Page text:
Some tips for an effective installation:

Be prepared

Before you start have a checklist of what you need, ensure you’ve bought all the supplies you’ll require, and that they’ll arrive in time for your designated installation day.

Be thorough in your list making; there’s nothing more annoying than being half way through an installation only to find you’ve forgotten to order joining tape.

Another factor is to order enough consumables; for example, ensure you order plenty of blades for your knife to cut the rolls of grass to size and trim up as blades wear quickly.

Your supplier should have a list of equipment you’ll need but here’s a selection:

  • Turf cutter – best way to remove existing turf (plan ahead to hire one)
  • Plate compactor – again plan ahead to hire one, this will help you create a level surface for your grass to sit on
  • Wheelbarrow – for carting around your sub-base materials
  • Shovel
  • Rake
  • Pick
  • Stiff broom
  • Hammer (claw and club types)
  • Spirit level
  • Float (as used by plasterers) to smooth off minor irregularities after plate compacting
  • Hose (to help compact limestone or granite dust)
  • Stanley knife and several spare blades
  • Joining tape and adhesive

There’s more, so ensure you talk to your grass supplier to ensure everything you need is ordered or hired in time.

Allow time for the grass to settle

Don’t set an installation day for the day after your rolls of artificial grass arrive; they need to be unrolled and laid on the surface and left to settle.

If allowed to acclimatise, the grass will be easier to position and cut.

Install two weed membranes

It’s a good idea to lay two weed membranes.

The first one is laid on what’s known as the sub-grade – the earth exposed once you’ve removed your real grass. This weed membrane will help prevent weeds deep into the soil from growing up through the layers you’ll put in.

The second weed membrane should be laid just below the grass itself; this will act as a light blocker to inhibit weed growth further.

The best sub-base and laying course

The base for your grass – the layers you put between the surface you’re laying the artificial grass on – is vital to get right:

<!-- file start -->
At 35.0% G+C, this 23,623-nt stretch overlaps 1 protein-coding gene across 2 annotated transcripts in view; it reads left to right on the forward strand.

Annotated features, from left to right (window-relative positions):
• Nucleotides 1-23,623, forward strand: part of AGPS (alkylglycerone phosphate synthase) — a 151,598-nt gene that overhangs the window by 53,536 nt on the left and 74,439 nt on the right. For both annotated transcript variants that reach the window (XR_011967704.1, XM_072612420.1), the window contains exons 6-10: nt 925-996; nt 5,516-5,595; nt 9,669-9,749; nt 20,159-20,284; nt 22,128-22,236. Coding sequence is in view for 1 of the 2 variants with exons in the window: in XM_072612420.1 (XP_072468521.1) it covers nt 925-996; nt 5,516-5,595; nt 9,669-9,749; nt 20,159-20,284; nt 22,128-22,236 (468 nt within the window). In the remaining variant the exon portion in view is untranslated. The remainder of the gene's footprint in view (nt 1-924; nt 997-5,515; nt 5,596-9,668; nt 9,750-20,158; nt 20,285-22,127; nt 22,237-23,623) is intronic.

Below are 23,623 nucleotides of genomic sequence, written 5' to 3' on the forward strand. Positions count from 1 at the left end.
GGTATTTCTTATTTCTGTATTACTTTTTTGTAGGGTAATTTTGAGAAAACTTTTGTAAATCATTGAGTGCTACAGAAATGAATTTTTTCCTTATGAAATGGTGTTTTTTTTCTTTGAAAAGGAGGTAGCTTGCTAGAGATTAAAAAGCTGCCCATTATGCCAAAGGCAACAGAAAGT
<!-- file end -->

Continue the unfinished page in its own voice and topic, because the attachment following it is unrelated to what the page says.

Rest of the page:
The sub-base – a minimum of 50-70mm of MOT (Ministry of Transport) Type 1 should be used, but if you suffer from poor drainage 10-12 mm of granite or limestone chipping will help provide a free draining sub base.

The laying course – for the layer that’s directly beneath the artificial grass granite or limestone, dust to a depth of 25mm is preferable to sharp sand.

This may differ from what you’ve been told or otherwise found out about foundations for artificial grass; the weakness with sand is that it can eventually wash away as water passes through the drainage holes in the backing layer above leaving ridges and dips in the grass eventually.

Also, sand can move around under heavier footfalls so makes for a less suitable option for artificial surfaces likely to experience heavy use.

Granite or limestone dust is coarser than sharp sand so the grains will bind together and provide a more secure base. It’s a little more expensive than sand but the extra outlay is well worth it long term.

Sand infill

For the sand infill – the sand usually spread onto the grass – silica sand is preferable to ‘ordinary’ sand for the following reasons:

  • Adds ballast to the grass and helps hold it into position
  • Improves drainage
  • Helps keep the fibres upright for longer (they can be raised again through brushing)
  • Improves resistance to fire

Think carefully about self installation

While you can install your grass yourself, when you take into account the need to get it spot on and the various supplies and equipment you’ll need then maybe asking a pro to help out may be worth considering. If you still decide to go ahead; plan carefully and don’t cut corners.